Vintage hotel luggage label for Hotel Lutetia in Paris, 1930s. It’s pretty large, measuring 6.5×5″. Via eBay.
The company, Scotten-Dillon, was formed in the late 1880s when 2 tobacco combined their companies. One of their lines was the Oceanic Cut Plug Tobacco. It was named after the 1800 ship ‘Oceanic’, nicknamed the “Queen of the Sea” for being such a beauty.
What in the world is a “Plug”? Scotten-Dillon was known for how they made their tobacco. They pressed cures tobacco leaves together between 2 big tin sheets, then cut the big, thick sheet of tobacco into blocks, or, “plugs.” During the 1930s, the standard plug size was 2.75″ x 4.5″ x 1″ thick. You would either cut a piece off of chomp on into it <gross>.
Vintage photos of Paris during the 1930s. Click to enlarge them.
I love finding old photos that aren’t posed and let you imagine being alive in their time and place. It makes me feel like a quiet observer. Sometimes the clothing, settings, and general vibe of an era is just as inspiring for design as an actual piece of packaging.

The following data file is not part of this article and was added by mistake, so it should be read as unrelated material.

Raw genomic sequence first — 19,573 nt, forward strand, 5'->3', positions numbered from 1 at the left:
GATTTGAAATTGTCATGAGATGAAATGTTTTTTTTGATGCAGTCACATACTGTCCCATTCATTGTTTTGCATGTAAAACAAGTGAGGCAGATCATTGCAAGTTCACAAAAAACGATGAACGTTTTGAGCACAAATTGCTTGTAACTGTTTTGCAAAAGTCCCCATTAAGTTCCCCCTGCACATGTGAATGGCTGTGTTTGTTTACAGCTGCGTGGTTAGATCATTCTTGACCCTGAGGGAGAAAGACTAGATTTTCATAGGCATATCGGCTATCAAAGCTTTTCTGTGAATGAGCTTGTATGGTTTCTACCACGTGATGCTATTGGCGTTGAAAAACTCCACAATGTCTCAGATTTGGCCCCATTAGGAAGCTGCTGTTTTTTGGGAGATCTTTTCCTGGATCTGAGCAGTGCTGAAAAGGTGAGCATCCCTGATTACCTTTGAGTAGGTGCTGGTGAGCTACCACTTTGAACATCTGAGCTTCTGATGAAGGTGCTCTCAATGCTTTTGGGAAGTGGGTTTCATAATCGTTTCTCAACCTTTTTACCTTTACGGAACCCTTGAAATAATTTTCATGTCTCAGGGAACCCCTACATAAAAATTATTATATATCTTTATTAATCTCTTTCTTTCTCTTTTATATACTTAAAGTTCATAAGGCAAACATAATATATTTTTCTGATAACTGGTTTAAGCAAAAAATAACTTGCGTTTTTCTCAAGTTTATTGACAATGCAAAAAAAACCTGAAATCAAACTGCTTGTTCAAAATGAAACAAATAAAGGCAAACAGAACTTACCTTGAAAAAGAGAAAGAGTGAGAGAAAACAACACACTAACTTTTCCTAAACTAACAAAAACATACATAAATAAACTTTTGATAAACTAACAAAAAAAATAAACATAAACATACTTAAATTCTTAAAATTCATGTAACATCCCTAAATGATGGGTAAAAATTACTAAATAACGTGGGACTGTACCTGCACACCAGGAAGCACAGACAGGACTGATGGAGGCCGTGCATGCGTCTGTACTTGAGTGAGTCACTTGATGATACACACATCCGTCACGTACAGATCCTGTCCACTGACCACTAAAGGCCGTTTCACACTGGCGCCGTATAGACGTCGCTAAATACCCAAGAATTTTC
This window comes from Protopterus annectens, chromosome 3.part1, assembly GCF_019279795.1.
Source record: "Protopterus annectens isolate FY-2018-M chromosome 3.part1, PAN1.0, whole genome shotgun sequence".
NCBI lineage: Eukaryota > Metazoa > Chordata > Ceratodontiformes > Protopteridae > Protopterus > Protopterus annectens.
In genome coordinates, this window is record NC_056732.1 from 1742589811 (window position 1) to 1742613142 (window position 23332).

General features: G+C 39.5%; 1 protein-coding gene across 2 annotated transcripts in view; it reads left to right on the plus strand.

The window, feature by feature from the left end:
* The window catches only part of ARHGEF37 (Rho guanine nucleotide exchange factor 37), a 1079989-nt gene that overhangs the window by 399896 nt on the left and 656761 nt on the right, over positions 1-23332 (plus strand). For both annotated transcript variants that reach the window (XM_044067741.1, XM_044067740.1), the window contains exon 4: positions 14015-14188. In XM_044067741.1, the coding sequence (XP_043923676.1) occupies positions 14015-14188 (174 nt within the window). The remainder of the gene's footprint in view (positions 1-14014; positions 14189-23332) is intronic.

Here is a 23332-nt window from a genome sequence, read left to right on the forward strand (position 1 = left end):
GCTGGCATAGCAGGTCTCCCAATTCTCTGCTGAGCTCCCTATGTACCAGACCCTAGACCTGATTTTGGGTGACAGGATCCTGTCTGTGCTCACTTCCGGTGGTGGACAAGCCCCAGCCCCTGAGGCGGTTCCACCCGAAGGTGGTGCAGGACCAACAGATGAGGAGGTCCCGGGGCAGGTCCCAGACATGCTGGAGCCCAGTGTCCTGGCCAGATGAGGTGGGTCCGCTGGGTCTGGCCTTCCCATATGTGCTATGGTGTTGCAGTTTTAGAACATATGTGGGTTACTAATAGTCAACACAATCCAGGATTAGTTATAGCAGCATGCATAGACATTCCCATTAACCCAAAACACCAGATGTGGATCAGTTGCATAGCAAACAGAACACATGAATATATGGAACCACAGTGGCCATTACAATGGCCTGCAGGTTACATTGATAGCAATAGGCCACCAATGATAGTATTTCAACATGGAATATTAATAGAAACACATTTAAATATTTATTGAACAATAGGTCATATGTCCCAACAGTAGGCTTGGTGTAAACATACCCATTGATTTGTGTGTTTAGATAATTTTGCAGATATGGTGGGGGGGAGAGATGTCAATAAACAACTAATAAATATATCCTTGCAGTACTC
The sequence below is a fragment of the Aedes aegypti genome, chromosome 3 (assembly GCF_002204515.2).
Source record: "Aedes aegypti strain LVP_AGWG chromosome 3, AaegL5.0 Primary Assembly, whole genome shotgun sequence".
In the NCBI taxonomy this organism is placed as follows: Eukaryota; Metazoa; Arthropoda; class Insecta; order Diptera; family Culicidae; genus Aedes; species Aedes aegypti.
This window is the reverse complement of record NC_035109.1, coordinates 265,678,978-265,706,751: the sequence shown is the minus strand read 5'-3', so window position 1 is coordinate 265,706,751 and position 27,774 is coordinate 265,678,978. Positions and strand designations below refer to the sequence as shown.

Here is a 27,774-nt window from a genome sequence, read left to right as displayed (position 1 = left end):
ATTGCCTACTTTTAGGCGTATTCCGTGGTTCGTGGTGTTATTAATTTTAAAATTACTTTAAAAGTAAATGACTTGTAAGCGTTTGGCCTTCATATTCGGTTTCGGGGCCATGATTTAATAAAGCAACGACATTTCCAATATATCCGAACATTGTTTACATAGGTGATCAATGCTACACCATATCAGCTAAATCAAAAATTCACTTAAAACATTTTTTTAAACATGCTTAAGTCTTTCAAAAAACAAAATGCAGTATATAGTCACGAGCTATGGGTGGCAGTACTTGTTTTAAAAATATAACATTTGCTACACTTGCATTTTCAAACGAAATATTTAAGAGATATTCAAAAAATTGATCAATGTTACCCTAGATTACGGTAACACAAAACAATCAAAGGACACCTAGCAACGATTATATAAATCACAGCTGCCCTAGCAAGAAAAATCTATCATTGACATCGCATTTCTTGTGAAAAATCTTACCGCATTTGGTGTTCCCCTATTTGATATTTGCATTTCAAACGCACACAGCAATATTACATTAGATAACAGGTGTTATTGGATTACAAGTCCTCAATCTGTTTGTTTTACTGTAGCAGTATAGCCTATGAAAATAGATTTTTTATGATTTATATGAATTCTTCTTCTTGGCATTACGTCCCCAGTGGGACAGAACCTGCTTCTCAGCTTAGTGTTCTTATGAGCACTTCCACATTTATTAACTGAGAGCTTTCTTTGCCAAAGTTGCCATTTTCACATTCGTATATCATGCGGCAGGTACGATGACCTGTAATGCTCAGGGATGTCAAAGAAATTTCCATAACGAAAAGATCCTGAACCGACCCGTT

Via Fantomas en Cavale- a great site loaded with vintage photos, mostly Parisian.
Vintage Vogue Magazine Cover Art for their “Summer Travel” issue, June 23, 1937. It’s price was 1 shilling. It shows a woman in a bathing suit on a diving board ladder.
Here’s another green bean label, this time by Red Moon. This was made in the 1920s-1930s in Baltimore, Maryland. The lithographer was Simpson & Doeller. To give you a little more perspective, the label is 4.25″ x 11″. You can buy this one for your collection on Etsy.
Yet another set of Halloween goodies, this time from the 1930s. You can never go wrong with Liberty Magazine. And how creepy (yet strangely cool) is that cat decoration? Via Graves and Ghouls.
I kept finding images with giant pumpkins in them and it cracked me up. I felt it was my duty to share. Via Graves and Ghouls.